The third and most powerful step – helping the red brain to disappear

It is encounter that allows the red brain to finally fade away. Where meditation and mindfulness are solitary, encounter is a social practice: we do it in the presence of, and engaged with, someone else.

We practice encounter when we pay full attention to another without judgement or comparison, responding with kindness and compassion whatever the other person says or does. Paying full attention means that our conscious mind is quiet; we allow everything we see and hear to flow, unfiltered, into our brains.

This activates the right hemisphere and its way of paying attention to the world, since the right hemisphere connects to things beyond the self. Our attention on the other person stimulates their right hemisphere, which, in turn further encourages our own. This mutual activation of each other’s right hemispheres means that we achieve a state of genuine empathy and trust, and new information can flow uninhibited into our neural networks.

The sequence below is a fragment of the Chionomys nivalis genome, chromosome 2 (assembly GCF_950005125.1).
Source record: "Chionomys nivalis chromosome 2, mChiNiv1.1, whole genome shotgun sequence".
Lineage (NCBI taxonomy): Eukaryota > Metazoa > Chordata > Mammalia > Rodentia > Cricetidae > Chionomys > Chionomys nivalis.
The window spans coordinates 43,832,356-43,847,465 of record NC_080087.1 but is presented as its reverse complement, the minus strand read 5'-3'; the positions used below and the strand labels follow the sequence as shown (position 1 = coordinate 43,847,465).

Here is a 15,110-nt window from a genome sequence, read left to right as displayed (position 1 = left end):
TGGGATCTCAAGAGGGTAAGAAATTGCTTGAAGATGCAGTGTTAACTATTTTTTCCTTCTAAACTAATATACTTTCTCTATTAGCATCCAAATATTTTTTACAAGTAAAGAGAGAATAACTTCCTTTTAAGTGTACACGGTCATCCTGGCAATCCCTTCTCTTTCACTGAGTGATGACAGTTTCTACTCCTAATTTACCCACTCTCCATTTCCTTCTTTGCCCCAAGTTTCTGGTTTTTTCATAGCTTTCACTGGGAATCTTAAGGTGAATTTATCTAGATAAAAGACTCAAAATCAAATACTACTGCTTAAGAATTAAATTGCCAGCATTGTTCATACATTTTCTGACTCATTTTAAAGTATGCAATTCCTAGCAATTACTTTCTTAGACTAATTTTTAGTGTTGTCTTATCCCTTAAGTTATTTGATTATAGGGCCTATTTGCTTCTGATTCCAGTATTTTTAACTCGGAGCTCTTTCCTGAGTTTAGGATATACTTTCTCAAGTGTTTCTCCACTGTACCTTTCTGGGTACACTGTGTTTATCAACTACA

For the red brain to fade away completely, we need to practise encounter in every aspect of life. It is often easier to practice in professional life: when we change jobs or roles we can decide to behave differently with our new colleagues than with our former colleagues. This is particularly true in a school as, each year a new cohort of students arrives, and a teacher can choose to behave differently with little risk of embarrassment.

 It can be much harder to practice encounter in our personal lives, particularly if we have been with a partner for a substantial period. Many of our responses will have become hardwired through being repeated over and over. It is much harder to change our behaviour with someone who knows us well, and it is much harder to change deep-seated habits.

Having said all that, there is no more valuable endeavour in preparing ourselves and those around us for an uncertain future.

John Corrigan